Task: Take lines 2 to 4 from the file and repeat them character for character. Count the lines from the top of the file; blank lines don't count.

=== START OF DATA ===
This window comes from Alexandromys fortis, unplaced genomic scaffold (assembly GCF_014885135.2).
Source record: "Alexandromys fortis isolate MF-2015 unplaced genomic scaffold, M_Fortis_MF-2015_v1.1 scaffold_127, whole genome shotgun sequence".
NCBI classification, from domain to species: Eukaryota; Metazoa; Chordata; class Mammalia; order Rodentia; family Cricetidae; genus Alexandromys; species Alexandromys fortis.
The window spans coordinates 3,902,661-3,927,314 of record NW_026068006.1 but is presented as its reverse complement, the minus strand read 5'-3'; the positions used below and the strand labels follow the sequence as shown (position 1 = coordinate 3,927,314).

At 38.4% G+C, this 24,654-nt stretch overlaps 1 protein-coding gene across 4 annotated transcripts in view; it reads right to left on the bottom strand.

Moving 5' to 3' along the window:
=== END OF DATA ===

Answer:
Source record: "Alexandromys fortis isolate MF-2015 unplaced genomic scaffold, M_Fortis_MF-2015_v1.1 scaffold_127, whole genome shotgun sequence".
NCBI classification, from domain to species: Eukaryota; Metazoa; Chordata; class Mammalia; order Rodentia; family Cricetidae; genus Alexandromys; species Alexandromys fortis.
The window spans coordinates 3,902,661-3,927,314 of record NW_026068006.1 but is presented as its reverse complement, the minus strand read 5'-3'; the positions used below and the strand labels follow the sequence as shown (position 1 = coordinate 3,927,314).